The Freedom 251 smartphone by Ringing Bells has succeeded in creating viral interest around the ridiculous pricing. We try to deduce how was it made possible.
From 2014 to today, India has managed to make cheap alternatives in two of the most important topics of discussion. The first, of course, is the most inexpensive Mars missionÂ back in 2014 (that cost less than footballer Angel Di Maria's transfer fee from Real Madrid to Manchester United), and the secondÂ is the worldÃ¢ÂÂs cheapest smartphone, launched just a few days ago. HereÃ¢ÂÂs where things get tricky: While we actually achieved the Mars mission, no questions asked, the Freedom 251 has been shrouded in mystery/controversy ever since its launch. So, while you may be interested in the phone, here are some things you really need to be aware of.
Their office was empty on the day the phone launched
On the day the phone was launched, India Today went to the Freedom 251 office, hoping to get some more info about the company and its device. To their dismay, the companyÃ¢ÂÂs officeÂ was completely empty. Ã¢ÂÂWhen we reached the office, the guard was busy fending off a deluge of visitors. After all, a lot of people were interested in knowing more about Ringing Bell. But all were stopped at the gate. Reason: There was no one inside the Ringing Bell office, even on the day that you can call is probably the company's most important day, writes Sahil Mohan Gupta, from India Today.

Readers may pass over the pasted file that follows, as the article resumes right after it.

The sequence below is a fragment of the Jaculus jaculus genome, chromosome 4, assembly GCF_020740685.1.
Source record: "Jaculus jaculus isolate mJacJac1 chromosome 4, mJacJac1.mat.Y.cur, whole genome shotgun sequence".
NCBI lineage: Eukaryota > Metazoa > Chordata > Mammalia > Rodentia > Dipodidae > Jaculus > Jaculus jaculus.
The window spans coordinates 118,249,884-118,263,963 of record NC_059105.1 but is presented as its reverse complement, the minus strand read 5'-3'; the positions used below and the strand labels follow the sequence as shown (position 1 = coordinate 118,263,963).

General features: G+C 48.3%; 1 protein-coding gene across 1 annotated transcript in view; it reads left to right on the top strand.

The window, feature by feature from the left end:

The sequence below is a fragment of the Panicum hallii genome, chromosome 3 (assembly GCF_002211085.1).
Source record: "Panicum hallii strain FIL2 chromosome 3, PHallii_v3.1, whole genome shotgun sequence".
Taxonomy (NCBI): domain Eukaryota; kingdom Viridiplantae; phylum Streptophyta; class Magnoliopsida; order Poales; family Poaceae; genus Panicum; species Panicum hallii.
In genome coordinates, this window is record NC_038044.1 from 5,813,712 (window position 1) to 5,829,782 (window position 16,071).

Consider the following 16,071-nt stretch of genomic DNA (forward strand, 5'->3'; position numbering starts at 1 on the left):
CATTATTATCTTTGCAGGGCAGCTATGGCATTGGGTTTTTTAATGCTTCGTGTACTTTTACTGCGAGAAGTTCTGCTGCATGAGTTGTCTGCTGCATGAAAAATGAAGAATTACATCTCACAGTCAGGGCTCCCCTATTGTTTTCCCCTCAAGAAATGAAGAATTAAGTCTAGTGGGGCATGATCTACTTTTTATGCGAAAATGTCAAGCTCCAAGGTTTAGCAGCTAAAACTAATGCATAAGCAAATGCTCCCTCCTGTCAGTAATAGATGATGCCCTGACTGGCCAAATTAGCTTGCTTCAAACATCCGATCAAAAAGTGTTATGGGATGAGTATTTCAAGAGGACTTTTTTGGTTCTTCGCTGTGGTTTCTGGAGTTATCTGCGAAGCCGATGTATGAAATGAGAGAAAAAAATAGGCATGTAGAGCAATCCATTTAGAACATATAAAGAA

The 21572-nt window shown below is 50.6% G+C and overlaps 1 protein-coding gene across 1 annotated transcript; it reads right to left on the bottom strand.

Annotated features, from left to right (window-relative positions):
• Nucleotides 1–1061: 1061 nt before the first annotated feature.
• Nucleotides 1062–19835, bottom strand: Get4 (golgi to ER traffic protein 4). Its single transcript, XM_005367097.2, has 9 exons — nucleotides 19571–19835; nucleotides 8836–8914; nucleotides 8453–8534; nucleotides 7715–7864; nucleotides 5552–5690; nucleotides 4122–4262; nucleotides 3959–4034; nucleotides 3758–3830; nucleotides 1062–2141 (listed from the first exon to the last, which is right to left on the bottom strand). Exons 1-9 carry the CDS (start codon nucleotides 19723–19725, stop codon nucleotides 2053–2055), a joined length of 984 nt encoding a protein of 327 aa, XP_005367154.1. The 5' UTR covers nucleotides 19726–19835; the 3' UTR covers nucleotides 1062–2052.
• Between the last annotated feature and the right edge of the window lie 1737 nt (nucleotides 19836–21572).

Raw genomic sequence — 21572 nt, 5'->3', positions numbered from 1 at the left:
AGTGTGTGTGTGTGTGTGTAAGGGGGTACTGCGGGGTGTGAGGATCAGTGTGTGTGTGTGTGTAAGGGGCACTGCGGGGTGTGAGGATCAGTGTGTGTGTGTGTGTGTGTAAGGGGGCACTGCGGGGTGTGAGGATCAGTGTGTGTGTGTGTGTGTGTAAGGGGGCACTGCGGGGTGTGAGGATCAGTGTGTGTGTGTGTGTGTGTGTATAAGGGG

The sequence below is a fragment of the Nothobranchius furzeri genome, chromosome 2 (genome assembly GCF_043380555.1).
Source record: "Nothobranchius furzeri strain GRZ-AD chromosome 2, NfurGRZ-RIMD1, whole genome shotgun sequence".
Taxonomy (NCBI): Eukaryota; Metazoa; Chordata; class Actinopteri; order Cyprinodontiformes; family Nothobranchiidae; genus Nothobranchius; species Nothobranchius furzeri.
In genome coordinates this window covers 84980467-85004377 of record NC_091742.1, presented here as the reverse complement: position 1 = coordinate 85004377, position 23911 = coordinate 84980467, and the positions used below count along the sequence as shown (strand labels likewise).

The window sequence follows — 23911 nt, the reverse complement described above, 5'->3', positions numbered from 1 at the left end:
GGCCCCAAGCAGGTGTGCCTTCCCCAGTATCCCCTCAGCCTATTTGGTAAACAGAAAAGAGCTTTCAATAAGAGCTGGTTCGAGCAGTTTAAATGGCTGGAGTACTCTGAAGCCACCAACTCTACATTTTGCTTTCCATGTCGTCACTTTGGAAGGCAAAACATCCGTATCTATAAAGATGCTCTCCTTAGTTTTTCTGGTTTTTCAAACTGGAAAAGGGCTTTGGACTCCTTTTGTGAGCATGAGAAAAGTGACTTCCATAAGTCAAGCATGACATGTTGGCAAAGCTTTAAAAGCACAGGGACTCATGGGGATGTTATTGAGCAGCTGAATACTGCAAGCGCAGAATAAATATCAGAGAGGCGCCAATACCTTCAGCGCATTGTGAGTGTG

ThereÃ¢ÂÂs a cover up
Quite literally so. It turns out, the Freedom 251 smartphone is actually made by a company called Adcom, which is known for rebranded Chinese phones. WhatÃ¢ÂÂs more, Ringing Bells has actually used whitener to hide Adcom's name from customers. Now, hiding the name isnÃ¢ÂÂt really the issue, but how it is hidden, is. Could they really not even afford to rebrand the phone properly? It just reeks of unprofessionalism, and is a major reason to mistrust the company.
How can a phone cost Rs. 251?
Ben Wood, an analyst from CCS Insight, told CNET that itÃ¢ÂÂs just impossible to sell a phone at the price Ringing Bells is trying to. According to him, itÃ¢ÂÂs just enough to put a box around it and ship it. Ashok Chadha, President, Ringing Bells, explainedÂ in an interview with IBN Live, saying that the company will pass 13.8 percent of the duty protection for being a Make In India company, to the customer. This amounts to about Rs. 450. It will also be saving from marketing and selling costs, in order to achieve sales through economies of scale, eventually. ThereÃ¢ÂÂs still a pretty huge gap that remains between the original cost of the phone and its selling price, though. According to Chadha himself, such a phone should ideally sell at around Rs. 2500.
Weird error on website
Reddit India'ÂÂs tweet shows that someone tried to order half the phone, and the website gave out a pricing of Rs. 125.5 for it. Umm...really?
In addition, the company'ÂÂs website crashed quite fast on the day of registrations, which, as usual, raised a lot of commotion all over social media.
Not many are trusting it
Pankaj Mahindroo, President, Indian Cellular Association, told the Indian Express that there is no way for a phone to be priced at this. Even Sunit Singh Tulli, CEO, Datawind, which is known for its low cost devices (and the infamous Aakash tablet), found it difficult to believe that such a cost is possible. The cheapest phone that Datawind sells, is one that costs Rs. 2,000 and is a 2G device.
Analyst Ben Wood also told CNET that it even if the phone was subsidised by the government, it is unlikely that the Indian government would bring the price down by this much. The ICA (mentioned above) has actually also written to IT Minister Ravi Shankar Prasad, to launch an investigation on the company.
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